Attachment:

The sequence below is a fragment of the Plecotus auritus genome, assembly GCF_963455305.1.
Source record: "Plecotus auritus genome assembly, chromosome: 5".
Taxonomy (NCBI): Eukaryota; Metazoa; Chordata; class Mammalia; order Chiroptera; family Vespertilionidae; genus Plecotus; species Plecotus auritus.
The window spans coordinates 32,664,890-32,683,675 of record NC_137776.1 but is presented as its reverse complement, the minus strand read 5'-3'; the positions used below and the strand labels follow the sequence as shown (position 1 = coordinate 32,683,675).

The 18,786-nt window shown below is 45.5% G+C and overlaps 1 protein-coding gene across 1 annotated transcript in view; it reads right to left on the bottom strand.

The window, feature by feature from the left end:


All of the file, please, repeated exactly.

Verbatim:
The sequence below is a fragment of the Plecotus auritus genome, assembly GCF_963455305.1.
Source record: "Plecotus auritus genome assembly, chromosome: 5".
Taxonomy (NCBI): Eukaryota; Metazoa; Chordata; class Mammalia; order Chiroptera; family Vespertilionidae; genus Plecotus; species Plecotus auritus.
The window spans coordinates 32,664,890-32,683,675 of record NC_137776.1 but is presented as its reverse complement, the minus strand read 5'-3'; the positions used below and the strand labels follow the sequence as shown (position 1 = coordinate 32,683,675).

The 18,786-nt window shown below is 45.5% G+C and overlaps 1 protein-coding gene across 1 annotated transcript in view; it reads right to left on the bottom strand.

The window, feature by feature from the left end: